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Planting a seed for the future

By Wang Kaihao | China Daily | Updated: 2022-03-31 08:28

Wandering around the classical gardens in Suzhou, Jiangsu province, visitors may feel as if they have stepped into a traditional painting, where Chinese philosophy and aesthetics are revealed in the design of ponds, rockeries, plants and architecture.

Restoring the tranquil spaces of Keyuan, and others, in Suzhou honors the past and keeps ancient skills alive, Wang Kaihao reports.

Students studying here two centuries ago seemed to be really enviable. First constructed in the 10th century as a part of a villa, the garden of Keyuan in Suzhou, Jiangsu province, was rebuilt and refurbished on numerous occasions throughout history until it became a Confucian academy in 1805.

It was not, perhaps, an ivory tower where hermits became entirely emerged in metaphysical thinking honoring the ancient sages. The waterscape, rockeries and flourishing willows may have ushered students to step into a "painting" where earthly beauty and dynamics of a real world can be felt.

Keyuan, covering about 7,800 square meters, thus became the only surviving example among the classical gardens of Suzhou that functioned as a school, whereas most of the rest were former residences.

However, its ownership changed hands several times in recent history, and the luster of the past seems to have been forgotten by the passing of time after the garden was finally used as offices and storerooms. The contrast became even more regrettable when the Great Wave Pavilion, a garden on the UNESCO World Heritage List that is just a few meters away across a narrow lane, was bustling with tourists every day.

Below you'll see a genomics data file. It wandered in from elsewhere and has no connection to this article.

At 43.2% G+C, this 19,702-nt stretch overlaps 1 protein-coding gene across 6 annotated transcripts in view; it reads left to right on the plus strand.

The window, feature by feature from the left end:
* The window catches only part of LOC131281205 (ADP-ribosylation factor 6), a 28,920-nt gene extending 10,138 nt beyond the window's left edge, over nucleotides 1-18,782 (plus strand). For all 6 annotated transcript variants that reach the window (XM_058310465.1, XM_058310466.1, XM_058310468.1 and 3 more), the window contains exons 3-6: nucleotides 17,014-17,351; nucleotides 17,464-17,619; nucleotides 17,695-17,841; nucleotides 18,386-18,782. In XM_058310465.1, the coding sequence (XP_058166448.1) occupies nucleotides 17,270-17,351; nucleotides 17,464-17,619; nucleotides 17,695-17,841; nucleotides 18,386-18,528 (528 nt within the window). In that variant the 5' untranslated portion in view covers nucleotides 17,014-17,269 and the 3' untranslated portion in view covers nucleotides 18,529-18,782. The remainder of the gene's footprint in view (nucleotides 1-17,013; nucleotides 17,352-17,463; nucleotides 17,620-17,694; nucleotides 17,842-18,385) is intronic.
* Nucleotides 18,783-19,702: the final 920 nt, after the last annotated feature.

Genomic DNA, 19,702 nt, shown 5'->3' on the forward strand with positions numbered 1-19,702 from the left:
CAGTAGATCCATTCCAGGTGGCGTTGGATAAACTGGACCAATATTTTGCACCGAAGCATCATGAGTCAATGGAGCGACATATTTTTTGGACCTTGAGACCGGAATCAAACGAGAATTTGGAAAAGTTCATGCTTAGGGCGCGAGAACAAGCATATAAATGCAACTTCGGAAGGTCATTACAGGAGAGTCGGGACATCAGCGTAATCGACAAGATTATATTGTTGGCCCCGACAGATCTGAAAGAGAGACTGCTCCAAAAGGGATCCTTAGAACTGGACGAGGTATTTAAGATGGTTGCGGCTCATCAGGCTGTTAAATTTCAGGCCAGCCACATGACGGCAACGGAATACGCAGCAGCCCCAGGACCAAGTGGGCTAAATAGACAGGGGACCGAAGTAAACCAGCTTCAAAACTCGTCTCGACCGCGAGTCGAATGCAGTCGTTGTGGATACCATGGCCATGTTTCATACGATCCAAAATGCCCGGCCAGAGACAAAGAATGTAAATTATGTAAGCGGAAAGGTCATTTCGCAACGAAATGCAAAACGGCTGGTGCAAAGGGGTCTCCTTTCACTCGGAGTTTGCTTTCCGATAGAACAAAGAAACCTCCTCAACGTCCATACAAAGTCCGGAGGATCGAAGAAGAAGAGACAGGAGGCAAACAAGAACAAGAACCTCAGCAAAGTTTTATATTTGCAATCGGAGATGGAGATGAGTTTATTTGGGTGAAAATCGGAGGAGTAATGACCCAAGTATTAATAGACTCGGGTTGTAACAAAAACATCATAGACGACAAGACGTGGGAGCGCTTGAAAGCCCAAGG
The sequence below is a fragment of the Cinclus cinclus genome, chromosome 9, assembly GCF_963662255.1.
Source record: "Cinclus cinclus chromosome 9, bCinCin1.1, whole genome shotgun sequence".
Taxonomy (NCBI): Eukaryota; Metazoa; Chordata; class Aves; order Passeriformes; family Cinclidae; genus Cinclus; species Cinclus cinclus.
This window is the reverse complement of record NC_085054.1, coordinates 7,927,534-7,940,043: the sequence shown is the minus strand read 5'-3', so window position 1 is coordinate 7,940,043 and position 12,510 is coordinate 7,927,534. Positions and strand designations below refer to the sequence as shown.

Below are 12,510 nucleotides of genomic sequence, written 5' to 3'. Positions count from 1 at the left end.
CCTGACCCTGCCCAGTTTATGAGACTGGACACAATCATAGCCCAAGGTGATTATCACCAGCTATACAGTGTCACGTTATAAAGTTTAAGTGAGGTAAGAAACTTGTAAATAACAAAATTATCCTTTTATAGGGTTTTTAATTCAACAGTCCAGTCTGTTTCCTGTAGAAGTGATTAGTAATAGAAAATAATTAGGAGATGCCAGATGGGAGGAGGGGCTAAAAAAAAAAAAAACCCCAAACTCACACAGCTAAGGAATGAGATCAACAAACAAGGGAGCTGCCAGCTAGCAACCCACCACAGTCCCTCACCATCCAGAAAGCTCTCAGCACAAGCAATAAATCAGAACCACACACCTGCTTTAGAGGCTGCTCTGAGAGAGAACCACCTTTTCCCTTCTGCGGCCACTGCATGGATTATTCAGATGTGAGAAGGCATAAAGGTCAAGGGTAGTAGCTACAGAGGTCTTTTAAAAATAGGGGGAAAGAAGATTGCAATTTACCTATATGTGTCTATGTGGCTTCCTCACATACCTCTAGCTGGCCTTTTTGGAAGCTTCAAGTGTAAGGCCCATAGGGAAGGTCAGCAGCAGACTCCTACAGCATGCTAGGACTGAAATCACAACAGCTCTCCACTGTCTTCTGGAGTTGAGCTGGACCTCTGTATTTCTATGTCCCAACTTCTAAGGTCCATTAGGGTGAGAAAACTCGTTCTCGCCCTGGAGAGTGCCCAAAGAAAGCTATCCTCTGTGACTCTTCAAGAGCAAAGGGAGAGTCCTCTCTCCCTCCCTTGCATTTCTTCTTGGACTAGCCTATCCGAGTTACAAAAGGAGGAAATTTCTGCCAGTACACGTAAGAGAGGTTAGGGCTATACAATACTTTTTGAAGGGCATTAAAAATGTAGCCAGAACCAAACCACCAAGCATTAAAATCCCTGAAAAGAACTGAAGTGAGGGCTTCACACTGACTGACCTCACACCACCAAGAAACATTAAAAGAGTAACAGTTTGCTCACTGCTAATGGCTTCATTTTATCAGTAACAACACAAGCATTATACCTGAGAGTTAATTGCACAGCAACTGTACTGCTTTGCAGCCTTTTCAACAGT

When Keyuan was handed to He Fengchun, a veteran garden renovation designer, in 2012, her work to make "the pearl" shine again was challenging. The pond was muddy. Rocks were unstable. Plants were withering. Termites also took a toll on the buildings, the structure of which had been damaged through decades of neglect.

Keyuan is one of examples in recent years that showcase outstanding craftsmanship renovating classical gardens of Suzhou. [Photo provided to China Daily]

"Fortunately, its basic layout remained," recalls He, the director of Suzhou Institute of Landscape Architecture Design. "Detailed research of historical files and a survey of this site can thus offer us reliable references in consolidating its structure and resuming the original landscape."

Every step in the refurbishing and decorating process has to follow historical recordings and precedent, says the designer. If relevant documentation is vague, restorers would rather leave certain parts untouched to retain marks left by time.

"It took just more than one year for us to actually renovate this garden, but much longer time was spent in evaluating every detail in the plan and making sure of its historical accuracy," she says.

Renovation of Keyuan was recognized with an Asia-Pacific Award for Cultural Heritage Conservation by UNESCO in 2019. A bright and elegant garden is now accessible to visitors and jointly portrays a culturally rich neighborhood with the Great Wave Pavilion.

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